A series of diplomatic talks last week did not produce any meaningful progress to breach the impasse.

The additional aid to Ukraine was approved in late December, but only announced on Wednesday, a senior State Department official told The Associated Press. It follows a visit to Kyiv by Secretary of State Antony Blinken.

During his visit, Blinken said the administration was aware of “plans to increase” the Russian force at the border “on very short notice.”

“And that gives President Putin the capacity, also on very short notice, to take further aggressive action against Ukraine,” he said.

Blinken is expected to meet with Lavrov in Geneva on Friday.

Music

Remembering Mac Miller on what would have been his 30th birthday

Posted January 19, 2022 at 8:20 AM EST

Today we're remembering Mac Miller.

The Pittsburgh-born rapper and producer developed a devoted following over the course of his five chart-topping albums, winning over fans with his arrangement skills and vulnerable lyrics. He openly struggled with substance abuse and died of an overdose involving fentanyl in September 2018, when he was just 26.

In honor of what would have been his 30th birthday, we're revisiting the epic and emotional Tiny Desk Concert that dropped just a month before his death:

Mac Miller Tiny Desk Concert

For more:

International

What to know about Blinken's Ukraine visit, per the NPR reporter traveling with him

Posted January 19, 2022 at 8:08 AM EST
Two men wearing suits and face masks gesture to each other while talking and standing in a gilded room.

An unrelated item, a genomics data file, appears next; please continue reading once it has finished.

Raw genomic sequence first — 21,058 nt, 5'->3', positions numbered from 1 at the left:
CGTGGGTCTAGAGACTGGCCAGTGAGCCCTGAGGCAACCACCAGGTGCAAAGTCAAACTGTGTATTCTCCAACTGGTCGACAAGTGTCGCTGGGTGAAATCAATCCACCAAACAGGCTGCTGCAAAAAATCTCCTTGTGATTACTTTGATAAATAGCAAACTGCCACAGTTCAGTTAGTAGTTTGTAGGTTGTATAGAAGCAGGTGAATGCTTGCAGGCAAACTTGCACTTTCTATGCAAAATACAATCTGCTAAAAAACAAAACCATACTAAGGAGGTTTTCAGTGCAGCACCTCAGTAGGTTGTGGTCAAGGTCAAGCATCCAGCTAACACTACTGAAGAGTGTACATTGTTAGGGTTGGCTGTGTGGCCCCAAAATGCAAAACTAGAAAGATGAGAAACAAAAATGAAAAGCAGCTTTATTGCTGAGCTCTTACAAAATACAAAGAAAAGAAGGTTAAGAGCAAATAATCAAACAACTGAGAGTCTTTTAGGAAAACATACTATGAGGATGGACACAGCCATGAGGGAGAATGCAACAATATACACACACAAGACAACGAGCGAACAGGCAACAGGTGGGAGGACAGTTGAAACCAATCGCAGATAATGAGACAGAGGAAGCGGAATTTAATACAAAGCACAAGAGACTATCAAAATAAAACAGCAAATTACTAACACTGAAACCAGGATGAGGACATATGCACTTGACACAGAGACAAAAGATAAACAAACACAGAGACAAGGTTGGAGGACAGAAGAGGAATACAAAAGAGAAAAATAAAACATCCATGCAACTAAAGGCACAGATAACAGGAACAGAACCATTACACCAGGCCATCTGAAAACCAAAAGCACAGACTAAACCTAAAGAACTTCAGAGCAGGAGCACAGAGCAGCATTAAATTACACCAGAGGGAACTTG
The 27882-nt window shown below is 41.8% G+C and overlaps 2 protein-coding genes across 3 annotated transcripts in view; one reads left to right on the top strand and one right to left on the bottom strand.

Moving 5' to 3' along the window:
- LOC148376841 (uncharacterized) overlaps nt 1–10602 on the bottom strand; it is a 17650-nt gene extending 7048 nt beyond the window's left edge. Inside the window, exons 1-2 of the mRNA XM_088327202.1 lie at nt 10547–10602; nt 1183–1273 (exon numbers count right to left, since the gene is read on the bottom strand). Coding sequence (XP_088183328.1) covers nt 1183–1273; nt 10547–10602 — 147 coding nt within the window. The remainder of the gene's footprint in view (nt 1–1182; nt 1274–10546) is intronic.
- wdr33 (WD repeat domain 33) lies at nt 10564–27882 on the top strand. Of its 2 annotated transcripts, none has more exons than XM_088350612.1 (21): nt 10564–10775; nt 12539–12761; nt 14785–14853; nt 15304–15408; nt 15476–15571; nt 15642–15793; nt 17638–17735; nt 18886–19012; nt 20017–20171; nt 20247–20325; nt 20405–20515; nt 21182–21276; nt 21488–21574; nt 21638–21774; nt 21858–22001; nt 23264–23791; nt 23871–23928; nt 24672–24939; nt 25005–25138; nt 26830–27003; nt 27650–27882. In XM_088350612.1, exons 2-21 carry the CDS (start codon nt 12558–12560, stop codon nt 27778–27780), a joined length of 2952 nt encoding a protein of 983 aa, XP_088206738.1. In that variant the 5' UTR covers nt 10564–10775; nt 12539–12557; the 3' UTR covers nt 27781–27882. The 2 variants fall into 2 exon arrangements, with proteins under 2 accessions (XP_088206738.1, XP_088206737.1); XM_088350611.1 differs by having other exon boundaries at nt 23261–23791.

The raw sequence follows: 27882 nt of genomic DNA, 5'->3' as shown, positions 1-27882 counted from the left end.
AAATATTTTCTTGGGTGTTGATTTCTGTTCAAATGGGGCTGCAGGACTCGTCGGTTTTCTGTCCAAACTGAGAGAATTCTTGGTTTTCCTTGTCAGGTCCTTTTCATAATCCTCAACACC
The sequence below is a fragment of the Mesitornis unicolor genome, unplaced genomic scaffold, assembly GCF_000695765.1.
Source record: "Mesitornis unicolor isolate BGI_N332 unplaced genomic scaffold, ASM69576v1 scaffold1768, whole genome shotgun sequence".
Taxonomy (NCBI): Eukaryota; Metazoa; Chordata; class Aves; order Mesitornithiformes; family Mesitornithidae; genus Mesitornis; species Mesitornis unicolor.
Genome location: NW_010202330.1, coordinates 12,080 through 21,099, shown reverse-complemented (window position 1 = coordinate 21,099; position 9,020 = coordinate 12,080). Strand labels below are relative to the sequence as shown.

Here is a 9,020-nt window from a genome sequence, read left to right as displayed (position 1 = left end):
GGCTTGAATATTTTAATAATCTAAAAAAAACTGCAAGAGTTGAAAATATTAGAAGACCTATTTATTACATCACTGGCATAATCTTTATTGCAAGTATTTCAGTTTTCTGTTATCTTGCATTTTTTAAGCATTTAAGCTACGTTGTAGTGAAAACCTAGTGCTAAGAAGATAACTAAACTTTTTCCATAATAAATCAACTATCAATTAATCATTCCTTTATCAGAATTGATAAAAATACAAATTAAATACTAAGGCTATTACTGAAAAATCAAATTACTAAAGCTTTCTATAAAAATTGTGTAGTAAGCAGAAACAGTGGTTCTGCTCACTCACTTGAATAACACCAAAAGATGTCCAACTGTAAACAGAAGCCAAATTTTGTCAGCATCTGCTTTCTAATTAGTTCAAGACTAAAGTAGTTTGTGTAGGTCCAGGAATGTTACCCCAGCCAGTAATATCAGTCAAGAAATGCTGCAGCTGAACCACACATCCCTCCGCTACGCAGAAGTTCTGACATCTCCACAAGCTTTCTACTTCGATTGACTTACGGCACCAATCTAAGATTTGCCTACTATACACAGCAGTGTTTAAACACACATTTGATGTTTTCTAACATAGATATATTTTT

Alex Brandon/AP
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Pool AP
Ukrainian President Volodymyr Zelensky, left, shares a word with U.S. Secretary of State Antony Blinken at their meeting in Kyiv, Ukraine, on Wednesday.

With tensions between Russia and Ukraine on the rise, the Biden administration has dispatched Secretary of State Antony Blinken to the region on a mission to defuse the crisis.

He's visiting Ukraine today to speak with its president and foreign minister. In the coming days, he will meet with allies in Germany and Russia's foreign minister in Geneva.

NPR diplomatic correspondent Michele Kelemen is traveling with Blinken and spoke to Morning Edition from Kyiv. Here's what we learned:

  • In remarks at the U.S. Embassy in Kyiv, Blinken expressed concern over Russia's maneuvering at the border and discussed contingency plans in case Russia escalates further.
    • The buildup of Russian troops and tanks at the border with Ukraine is continuing, and Russia moved troops into Belarus over the weekend.
    • Blinken said he hopes Russia will take a diplomatic approach, but the U.S. and its partners have to be prepared for anything.
    • "We know there are plans to increase that force even more on short notice, and that gives [Russian President Vladimir Putin] the capacity, also on short notice, to take further aggressive action against Ukraine," Blinken said.
  • The U.S. is providing defensive weapons and diplomatic backing to Ukraine. Blinken isn't the only one making the case — a bipartisan congressional delegation visited Ukraine earlier this week and the CIA director quietly visited last week.